Saturday, December 10, 2011

Great News! Online College! Spelling Optional! Funding? That's an Open Question

I just received a breathless email from Na' announcing the opening of Na'aleh College, "recognized and licensed by the State of Florida." I guess it was really only a matter of time until Jews got into the online college game. After all, people need degrees, and why not offer them in the easiest manner possible. I'm not entirely sure what the point is - be it to make a little cash for the site, or just to draw people in offering them degrees to get them to learn Judaic studies. After all, the college's fee page states that Na'aleh College, "will offer a grant to the first three students who attend Naaleh and complete the Judaic Studies program. 
I took a few moments to peruse their site and would like to share a few observations.

1. Money: I happily noted that, "The institution is currently not eligible for state or federal financial aid." That's good, and I hope that it stays that way. Far far too many Jewish institutions currently exist solely to extract eligible Pell Grant money from frum Jews who have no intention of attending a real college, so they "enroll" in a scam school while studying in Yeshiva, and then share the money (usually splitting it) with the "accrediting" school. This is going on as we speak in far too many yeshivot, and will be, I believe, the next big Orthodox scandal. (This will make cheating on the SAT look tame in comparison. When the frum world looks back and laments how ostensibly religious people can commit such despicable acts of fraud, if not outright theft, don't say I didn't warn you. Really.) Although I wonder about Na'aleh College. On its "licensure" page, the college states that,
Naaleh College does not have regional accreditation yet.  Once Naaleh College has been functioning for two years we will be eligible for accreditation by a regional accrediting body.  This will enable Naaleh College students to receive federal grants and loans to help pay for college.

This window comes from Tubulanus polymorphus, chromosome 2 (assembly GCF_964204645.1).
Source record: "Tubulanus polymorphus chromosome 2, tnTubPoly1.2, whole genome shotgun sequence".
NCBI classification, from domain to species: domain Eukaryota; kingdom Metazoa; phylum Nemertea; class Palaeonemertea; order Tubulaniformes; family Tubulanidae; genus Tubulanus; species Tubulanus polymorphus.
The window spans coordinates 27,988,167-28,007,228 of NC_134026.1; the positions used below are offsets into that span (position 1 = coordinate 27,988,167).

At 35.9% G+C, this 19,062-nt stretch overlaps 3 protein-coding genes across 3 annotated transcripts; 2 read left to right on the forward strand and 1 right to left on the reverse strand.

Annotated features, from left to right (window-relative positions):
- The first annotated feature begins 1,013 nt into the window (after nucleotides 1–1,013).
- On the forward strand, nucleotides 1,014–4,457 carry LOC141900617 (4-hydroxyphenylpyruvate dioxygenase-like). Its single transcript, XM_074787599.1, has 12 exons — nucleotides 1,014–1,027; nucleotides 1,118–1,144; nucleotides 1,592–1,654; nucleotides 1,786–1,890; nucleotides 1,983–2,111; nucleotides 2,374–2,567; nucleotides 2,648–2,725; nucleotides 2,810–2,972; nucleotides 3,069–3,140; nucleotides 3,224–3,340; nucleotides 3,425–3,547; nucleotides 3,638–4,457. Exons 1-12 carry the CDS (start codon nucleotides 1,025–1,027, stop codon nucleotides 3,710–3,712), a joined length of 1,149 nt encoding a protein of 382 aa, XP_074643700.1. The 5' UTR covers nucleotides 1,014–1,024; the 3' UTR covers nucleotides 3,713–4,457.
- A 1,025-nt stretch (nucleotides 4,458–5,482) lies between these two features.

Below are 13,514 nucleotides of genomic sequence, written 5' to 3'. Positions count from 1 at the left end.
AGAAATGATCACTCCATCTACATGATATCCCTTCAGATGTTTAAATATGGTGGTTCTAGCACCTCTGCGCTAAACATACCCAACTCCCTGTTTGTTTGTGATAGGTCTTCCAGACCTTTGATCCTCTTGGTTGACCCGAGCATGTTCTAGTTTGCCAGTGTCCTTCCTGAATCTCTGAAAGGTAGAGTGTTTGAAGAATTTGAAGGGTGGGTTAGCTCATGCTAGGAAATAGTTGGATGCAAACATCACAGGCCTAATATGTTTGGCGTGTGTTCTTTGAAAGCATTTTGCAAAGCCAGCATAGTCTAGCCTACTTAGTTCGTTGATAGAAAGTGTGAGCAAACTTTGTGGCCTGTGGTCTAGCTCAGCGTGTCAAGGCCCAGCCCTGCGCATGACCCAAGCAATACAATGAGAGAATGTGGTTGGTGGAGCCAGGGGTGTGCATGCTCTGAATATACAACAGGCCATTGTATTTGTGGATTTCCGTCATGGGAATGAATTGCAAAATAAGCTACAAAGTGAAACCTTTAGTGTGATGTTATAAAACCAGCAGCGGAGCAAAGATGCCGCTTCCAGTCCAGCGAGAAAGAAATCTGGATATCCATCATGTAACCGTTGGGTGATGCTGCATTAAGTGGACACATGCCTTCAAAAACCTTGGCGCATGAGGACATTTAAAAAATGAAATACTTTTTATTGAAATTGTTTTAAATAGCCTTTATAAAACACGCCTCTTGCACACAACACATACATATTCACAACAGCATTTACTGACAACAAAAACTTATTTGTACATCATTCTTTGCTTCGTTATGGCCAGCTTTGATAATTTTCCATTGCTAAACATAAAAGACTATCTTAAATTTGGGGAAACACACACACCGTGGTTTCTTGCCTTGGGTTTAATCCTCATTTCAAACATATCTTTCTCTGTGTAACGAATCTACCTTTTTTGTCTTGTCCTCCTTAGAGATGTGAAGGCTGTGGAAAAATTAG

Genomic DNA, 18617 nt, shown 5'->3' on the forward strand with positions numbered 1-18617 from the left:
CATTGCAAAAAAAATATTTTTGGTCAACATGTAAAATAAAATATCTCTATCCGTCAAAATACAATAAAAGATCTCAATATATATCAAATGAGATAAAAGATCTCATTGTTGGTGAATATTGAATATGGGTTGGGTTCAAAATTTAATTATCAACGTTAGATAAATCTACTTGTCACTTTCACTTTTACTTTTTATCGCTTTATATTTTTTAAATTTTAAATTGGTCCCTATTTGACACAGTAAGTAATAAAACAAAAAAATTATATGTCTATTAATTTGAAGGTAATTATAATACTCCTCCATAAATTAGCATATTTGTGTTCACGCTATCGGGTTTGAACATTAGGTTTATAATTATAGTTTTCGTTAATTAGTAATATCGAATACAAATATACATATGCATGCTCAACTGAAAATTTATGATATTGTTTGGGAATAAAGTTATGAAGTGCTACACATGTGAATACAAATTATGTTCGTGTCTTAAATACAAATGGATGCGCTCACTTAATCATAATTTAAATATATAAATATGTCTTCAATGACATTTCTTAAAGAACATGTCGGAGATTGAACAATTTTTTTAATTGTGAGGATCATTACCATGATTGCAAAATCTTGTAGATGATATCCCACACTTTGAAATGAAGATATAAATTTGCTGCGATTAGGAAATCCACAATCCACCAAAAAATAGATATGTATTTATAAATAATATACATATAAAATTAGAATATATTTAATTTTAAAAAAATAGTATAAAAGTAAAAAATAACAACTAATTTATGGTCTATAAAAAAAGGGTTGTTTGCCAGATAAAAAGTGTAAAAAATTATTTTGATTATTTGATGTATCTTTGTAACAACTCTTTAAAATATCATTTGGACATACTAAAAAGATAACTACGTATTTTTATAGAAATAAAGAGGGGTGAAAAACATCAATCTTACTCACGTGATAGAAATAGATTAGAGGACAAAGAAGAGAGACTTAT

Not promising. Not at all. (Oh, and when I clicked on the link to see the college's license, it just brought me to the same page. I hope that they really do have a license.)

2. Faculty: As of today, the only two faculty members listed on the site are Rebbetzin Tzipora Heller and Mrs. Shira Smiles. Now, don't get me wrong. These women are well-known for their erudition and educational prowess. At the same time, the school is offering degree granting programs in: Business Management, Computer Information (Associates Degree and Bachelor’s Degree), Graphic Design (Associates Degree), Judaic Studies (Bachelor’s Degree) and Master Torah Route, and Psychology (Bachelor’s Degree). Perhaps they may need to add some additional staff.

3. Marketing: In the introductory email I noticed a small error:
"Independant?" Really?
I'm all for online learning. Many colleges offer online degree programs, and I'm not convinced that you learn less online (if it's a rigorous course). I love the web yeshiva - which even allows for student interaction, and even teach at an online teachers college here in Israel. Maybe Na'aleh College is a great idea. But the site says that "courses begin on Jan. 9th." Perhaps the dean, provost, college president and the rest of the staff should take a bit more time and make sure that all their ducks were really in order. And the Orthodox community should make it clear to the Na'aleh operators that it will not tolerate another quasi-legal enterprise whose sole goal is to find less-than-honest ways for the American government to fund Torah learning. 
Torah is great. Online learning is great too. But gaining questionable accreditation to receive Pell Grants to support Torah study doesn't help anyone "ascend". Instead, it drags us all down, in the form of massive, international Chillul Hashem.